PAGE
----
Elizabeth Eisenhauer. Through her work in the IND Program, she directed the coordination of over phase I, II and III trials across Canada, the US and Europe, which included some of the first trials of paclitaxel and docetaxel, studies of topotecan, gemcitabine, various targeted antisense agents, angiogenesis inhibitors, and small molecule signaling inhibitors.
She has also received numerous awards including, in , the O. That same year, Dr.
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Ian Tannock. Whither or Wither? His clinical research investigates methods related to cancer clinical trials, and he chaired trials for men with metastatic prostate cancer that led to licensing of previous mitoxantrone and current docetaxel standard chemotherapy.
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His laboratory research evaluates effects of the tumour microenvironment on outcome of cancer therapy. He is an editor of the Basic Science of Oncology textbook, now in its 5th edition, that is used by trainees in all branches of oncology. He received the alumnus award from M. Tannock was appointed a Member of the Order of Canada in December Joseph M.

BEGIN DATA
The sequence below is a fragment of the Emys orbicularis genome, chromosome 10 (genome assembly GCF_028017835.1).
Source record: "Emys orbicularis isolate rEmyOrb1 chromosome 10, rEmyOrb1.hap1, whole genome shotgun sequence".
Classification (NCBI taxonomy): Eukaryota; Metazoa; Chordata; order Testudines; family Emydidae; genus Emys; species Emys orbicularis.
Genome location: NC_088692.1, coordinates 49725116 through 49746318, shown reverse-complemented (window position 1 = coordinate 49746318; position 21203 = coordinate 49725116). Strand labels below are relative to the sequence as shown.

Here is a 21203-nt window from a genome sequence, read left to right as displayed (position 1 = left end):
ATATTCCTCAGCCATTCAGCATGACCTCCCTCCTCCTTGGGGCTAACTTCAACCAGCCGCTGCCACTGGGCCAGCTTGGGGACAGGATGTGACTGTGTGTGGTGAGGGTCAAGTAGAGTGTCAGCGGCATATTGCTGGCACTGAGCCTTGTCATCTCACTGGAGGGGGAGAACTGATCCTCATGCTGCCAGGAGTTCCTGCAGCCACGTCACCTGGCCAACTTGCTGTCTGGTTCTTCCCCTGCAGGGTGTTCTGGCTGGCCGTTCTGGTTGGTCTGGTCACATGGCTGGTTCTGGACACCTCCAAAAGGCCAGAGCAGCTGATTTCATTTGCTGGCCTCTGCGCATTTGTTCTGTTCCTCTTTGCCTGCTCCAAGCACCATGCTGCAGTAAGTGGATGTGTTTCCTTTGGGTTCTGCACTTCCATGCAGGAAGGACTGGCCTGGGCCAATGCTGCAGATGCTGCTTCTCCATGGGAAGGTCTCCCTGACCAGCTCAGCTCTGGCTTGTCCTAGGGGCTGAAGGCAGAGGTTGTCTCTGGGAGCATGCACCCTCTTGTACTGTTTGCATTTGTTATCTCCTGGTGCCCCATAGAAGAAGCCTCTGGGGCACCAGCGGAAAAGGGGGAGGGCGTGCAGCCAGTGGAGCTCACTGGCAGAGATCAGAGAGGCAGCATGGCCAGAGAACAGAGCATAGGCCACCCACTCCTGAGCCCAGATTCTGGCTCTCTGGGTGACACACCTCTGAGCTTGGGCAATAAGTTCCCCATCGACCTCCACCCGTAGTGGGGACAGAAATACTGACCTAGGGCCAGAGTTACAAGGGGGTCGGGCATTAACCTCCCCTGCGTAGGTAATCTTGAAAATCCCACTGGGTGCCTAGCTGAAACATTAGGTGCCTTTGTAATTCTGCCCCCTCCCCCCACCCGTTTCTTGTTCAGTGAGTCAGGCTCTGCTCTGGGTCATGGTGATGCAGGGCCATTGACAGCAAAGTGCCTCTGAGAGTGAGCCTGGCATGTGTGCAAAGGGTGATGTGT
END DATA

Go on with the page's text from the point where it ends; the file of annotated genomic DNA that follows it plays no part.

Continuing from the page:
He obtained his medical degree at Yale University, trained in internal medicine at the University of North Carolina in Chapel Hill, and completed his medical oncology fellowship at the Stanford University Medical Center. While at the BC Cancer Agency and University of British Columbia, he has focused his clinical activities and research efforts in the area of lymphoid cancers, most recently on the application of genomic analysis to understanding and optimizing treatment for these diseases.